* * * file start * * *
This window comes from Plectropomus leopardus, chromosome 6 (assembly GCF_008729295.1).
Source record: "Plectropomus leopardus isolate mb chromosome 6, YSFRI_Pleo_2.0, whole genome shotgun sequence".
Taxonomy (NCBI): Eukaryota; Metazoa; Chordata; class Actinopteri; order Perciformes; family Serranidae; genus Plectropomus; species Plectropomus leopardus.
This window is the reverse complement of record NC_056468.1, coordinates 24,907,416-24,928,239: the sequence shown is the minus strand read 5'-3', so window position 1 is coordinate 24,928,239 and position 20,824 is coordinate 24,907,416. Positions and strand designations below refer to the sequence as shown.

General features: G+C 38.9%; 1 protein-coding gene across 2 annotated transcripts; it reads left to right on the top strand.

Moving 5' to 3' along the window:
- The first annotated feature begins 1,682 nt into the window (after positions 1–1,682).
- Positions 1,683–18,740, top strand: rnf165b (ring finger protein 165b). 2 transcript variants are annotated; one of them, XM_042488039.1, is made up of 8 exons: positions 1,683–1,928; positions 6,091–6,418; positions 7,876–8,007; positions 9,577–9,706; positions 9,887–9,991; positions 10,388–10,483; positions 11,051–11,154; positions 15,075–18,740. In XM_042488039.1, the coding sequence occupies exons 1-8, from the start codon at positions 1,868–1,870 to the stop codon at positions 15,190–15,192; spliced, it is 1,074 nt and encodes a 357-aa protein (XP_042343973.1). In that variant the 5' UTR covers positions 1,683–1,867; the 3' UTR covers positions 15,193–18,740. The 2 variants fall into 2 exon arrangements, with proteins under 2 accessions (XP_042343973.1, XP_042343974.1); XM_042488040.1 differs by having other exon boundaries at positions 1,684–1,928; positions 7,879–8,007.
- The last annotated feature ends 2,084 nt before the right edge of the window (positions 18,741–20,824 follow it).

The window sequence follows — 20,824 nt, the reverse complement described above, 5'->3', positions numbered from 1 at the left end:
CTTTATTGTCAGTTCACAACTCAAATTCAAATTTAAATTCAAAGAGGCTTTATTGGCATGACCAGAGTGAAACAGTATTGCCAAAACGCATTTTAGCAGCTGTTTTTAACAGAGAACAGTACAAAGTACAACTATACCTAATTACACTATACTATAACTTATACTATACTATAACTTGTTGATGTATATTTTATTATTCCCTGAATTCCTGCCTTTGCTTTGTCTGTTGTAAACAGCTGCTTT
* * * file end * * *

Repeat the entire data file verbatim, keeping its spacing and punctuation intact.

This window comes from Plectropomus leopardus, chromosome 6 (assembly GCF_008729295.1).
Source record: "Plectropomus leopardus isolate mb chromosome 6, YSFRI_Pleo_2.0, whole genome shotgun sequence".
Taxonomy (NCBI): Eukaryota; Metazoa; Chordata; class Actinopteri; order Perciformes; family Serranidae; genus Plectropomus; species Plectropomus leopardus.
This window is the reverse complement of record NC_056468.1, coordinates 24,907,416-24,928,239: the sequence shown is the minus strand read 5'-3', so window position 1 is coordinate 24,928,239 and position 20,824 is coordinate 24,907,416. Positions and strand designations below refer to the sequence as shown.

General features: G+C 38.9%; 1 protein-coding gene across 2 annotated transcripts; it reads left to right on the top strand.

Moving 5' to 3' along the window:
- The first annotated feature begins 1,682 nt into the window (after positions 1–1,682).
- Positions 1,683–18,740, top strand: rnf165b (ring finger protein 165b). 2 transcript variants are annotated; one of them, XM_042488039.1, is made up of 8 exons: positions 1,683–1,928; positions 6,091–6,418; positions 7,876–8,007; positions 9,577–9,706; positions 9,887–9,991; positions 10,388–10,483; positions 11,051–11,154; positions 15,075–18,740. In XM_042488039.1, the coding sequence occupies exons 1-8, from the start codon at positions 1,868–1,870 to the stop codon at positions 15,190–15,192; spliced, it is 1,074 nt and encodes a 357-aa protein (XP_042343973.1). In that variant the 5' UTR covers positions 1,683–1,867; the 3' UTR covers positions 15,193–18,740. The 2 variants fall into 2 exon arrangements, with proteins under 2 accessions (XP_042343973.1, XP_042343974.1); XM_042488040.1 differs by having other exon boundaries at positions 1,684–1,928; positions 7,879–8,007.
- The last annotated feature ends 2,084 nt before the right edge of the window (positions 18,741–20,824 follow it).

The window sequence follows — 20,824 nt, the reverse complement described above, 5'->3', positions numbered from 1 at the left end:
CTTTATTGTCAGTTCACAACTCAAATTCAAATTTAAATTCAAAGAGGCTTTATTGGCATGACCAGAGTGAAACAGTATTGCCAAAACGCATTTTAGCAGCTGTTTTTAACAGAGAACAGTACAAAGTACAACTATACCTAATTACACTATACTATAACTTATACTATACTATAACTTGTTGATGTATATTTTATTATTCCCTGAATTCCTGCCTTTGCTTTGTCTGTTGTAAACAGCTGCTTT